Going Off is a Good Thing

The frustration was boiling up inside of me. How could this be happening? It was the beginning of terrible, horrible, no good, very bad day! I had everything planned perfectly for productivity:

My writing routine was in check:

Before noon √

Proven effective writing location √

Coffee √

Pre-outlined piece √

Wait a darn hot minute, why isn’t the Internet working? “Um excuse me, the Internet isn’t working.” Panic was setting in. What would I do without the end-all be-all Internet?

I would be more productive in less time than I have been in a LONG time.

After the panic subsided and I made the choice not to allow the lack of Wi-Fi control me, I began to write. Hello, you don’t even need the World Wide Web to write. As much as I love the luxury of my MacBook Pro, had it come down to it, I wouldn’t have even needed a computer. I could have pulled out a pen and put it to paper.

Here’s the thing, you are constantly telling yourself you need to be connected to the online world and for Earth to align perfectly between Mars, the Sun and Moon in order to work or be productive. I’m so not a scientific person so my analogy may not even be possible, but I do love a good episode of Big Bang Theory. Could I please meet Sheldon!?

What you are telling yourself and the reality of your situation is drastically different. You do not need to be connected online in order to be productive. Actually, what this little dilemma taught me was quite the opposite. You need to go off in order to accomplish more.

In my new 10-Day Success Challenge, I specifically outline a few tips on how to become more productive, two of them include removing distractions caused by connectivity. What’s that you say? But Stephanie, I don’t have ten days, I need this information now!

Ok Ok, I hear you. 

How going offline is a good thing:

  1. Focus. Cue the awesome soundtrack music because when you disconnect and go offline, you eliminate all of the pesky interruptions that distract and defocus you. Email and social media notifications alone are enough to keep you from getting any task done in a timely manner. Completely eliminate them and magic happens. Think you can’t, think again. Your email and social media are not that important, if it’s an emergency someone will CALL you. Has someone ever contacted you via your inbox or LinkedIn when they had to reach you immediately? Me either.
  2. Clarity. “Clear eyes, full hearts, can’t lose.” A quote from one of my favorite television series Friday Night Lights, and the perfect mantra for, well, anything. Clarity being the starting point. When you are able to have clarity, you are able to produce more. It’s why I outline my writing before beginning. If I know where I’m going it’s a lot easier to start. Side note: I open a past article to start a new piece so I’m not staring at a blank screen – because as a writer, a blank word doc is hella scary! Getting clear on what you are trying to accomplish is much easier when you disconnect and focus.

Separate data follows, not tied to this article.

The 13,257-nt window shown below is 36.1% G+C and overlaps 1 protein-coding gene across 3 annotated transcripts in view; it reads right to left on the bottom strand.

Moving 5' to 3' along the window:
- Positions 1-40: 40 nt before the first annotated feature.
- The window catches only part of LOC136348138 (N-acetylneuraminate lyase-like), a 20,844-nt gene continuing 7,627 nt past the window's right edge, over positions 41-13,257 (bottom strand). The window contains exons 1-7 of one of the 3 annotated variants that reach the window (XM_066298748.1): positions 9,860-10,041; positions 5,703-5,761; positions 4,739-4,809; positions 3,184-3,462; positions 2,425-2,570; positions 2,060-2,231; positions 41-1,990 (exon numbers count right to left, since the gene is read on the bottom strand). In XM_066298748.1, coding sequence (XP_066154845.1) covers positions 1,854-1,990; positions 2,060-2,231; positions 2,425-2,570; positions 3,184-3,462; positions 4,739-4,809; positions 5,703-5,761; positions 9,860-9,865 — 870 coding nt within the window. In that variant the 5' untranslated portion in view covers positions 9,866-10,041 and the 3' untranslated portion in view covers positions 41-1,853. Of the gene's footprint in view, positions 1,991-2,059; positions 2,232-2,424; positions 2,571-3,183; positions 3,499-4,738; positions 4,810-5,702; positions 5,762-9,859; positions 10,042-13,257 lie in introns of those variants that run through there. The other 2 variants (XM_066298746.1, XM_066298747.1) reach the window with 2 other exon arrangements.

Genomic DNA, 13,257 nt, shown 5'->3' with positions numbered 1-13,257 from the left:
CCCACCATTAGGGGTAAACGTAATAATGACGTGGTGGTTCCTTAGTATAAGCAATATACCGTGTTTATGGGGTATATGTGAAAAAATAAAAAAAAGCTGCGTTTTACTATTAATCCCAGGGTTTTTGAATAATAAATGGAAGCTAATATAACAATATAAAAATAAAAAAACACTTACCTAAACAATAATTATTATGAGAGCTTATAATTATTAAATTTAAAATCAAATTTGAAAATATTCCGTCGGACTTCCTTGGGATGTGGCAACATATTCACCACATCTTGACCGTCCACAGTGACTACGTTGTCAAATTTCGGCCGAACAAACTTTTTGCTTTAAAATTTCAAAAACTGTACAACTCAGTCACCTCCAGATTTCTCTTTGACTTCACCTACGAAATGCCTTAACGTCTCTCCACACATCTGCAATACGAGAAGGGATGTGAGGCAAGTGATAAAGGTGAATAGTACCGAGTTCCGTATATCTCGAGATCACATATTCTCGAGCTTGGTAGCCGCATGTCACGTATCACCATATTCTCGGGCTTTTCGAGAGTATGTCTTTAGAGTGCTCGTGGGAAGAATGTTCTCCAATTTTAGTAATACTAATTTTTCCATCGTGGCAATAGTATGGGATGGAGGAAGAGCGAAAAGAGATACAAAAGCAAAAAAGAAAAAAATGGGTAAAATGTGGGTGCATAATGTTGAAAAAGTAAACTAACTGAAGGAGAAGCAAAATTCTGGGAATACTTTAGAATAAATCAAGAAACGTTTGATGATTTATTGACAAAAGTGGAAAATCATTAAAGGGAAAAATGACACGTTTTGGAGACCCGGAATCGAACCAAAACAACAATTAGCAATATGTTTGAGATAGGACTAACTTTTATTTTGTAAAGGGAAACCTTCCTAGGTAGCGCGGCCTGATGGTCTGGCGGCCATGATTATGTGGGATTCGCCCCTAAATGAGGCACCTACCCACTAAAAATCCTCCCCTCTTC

3. Productivity. The side effect of going offline is the increased productivity. Why? You eliminate the ability to procrastinate. Reply, comment, like, open browser window, open another, read email, click through on link, three hours later…that action item on your to-do list you started on still isn’t done? Well no wonder! Cyber space is the modern day Alice and Wonderland rabbit hole and you are consistently and “accidentally” falling down it. Don’t fret. You are not alone. However, with this newfound awareness, you have the responsibility to choose to go down the rabbit hole or step around it.

Two ways to go offline effectively:

  1. Disciplined. Close out of email. Close out of Safari or Chrome or Internet Explorer, please tell me you don’t still use Internet Explorer, whichever you use. Put your computer to sleep if you do not need it to complete your task. This disciplined approach will boost your productivity by leaps and bounds.
  2. Extreme. Unplug, turn it off, or go where the Wi-Fi does not roam. This extreme approach may be necessary if you are unable to be disciplined. This is the approach I was forced into using but man was it effective. Know yourself and your tendencies. I know if I still have access to the temptation I may break and jump down the rabbit hole. I also know when I completely remove the temptation, I will be coerced into productivity and knock some major items off my list.

The Internet wasn’t working and I was supposed to write. Write indeed I did. I not only wrote two pieces, they were two pieces I had been struggling to finish for over a year. Maybe it wasn’t writers block like I had chalked it up to be. Maybe it was a mental block caused by the need to be connected everywhere online instead of being fully present offline. SMH, major insights for life in general right there.

I ask you, beg of you, and take the time to go off. It’s bound to be a wonderful, magnificent, all right, very good experience.


Stephanie Melish
About the author: 

Stephanie Melish is the Chief Executive Officer @ Stephanie Melish, where she is an inspirational speaker, career coach and writer.  Follow her on Twitter.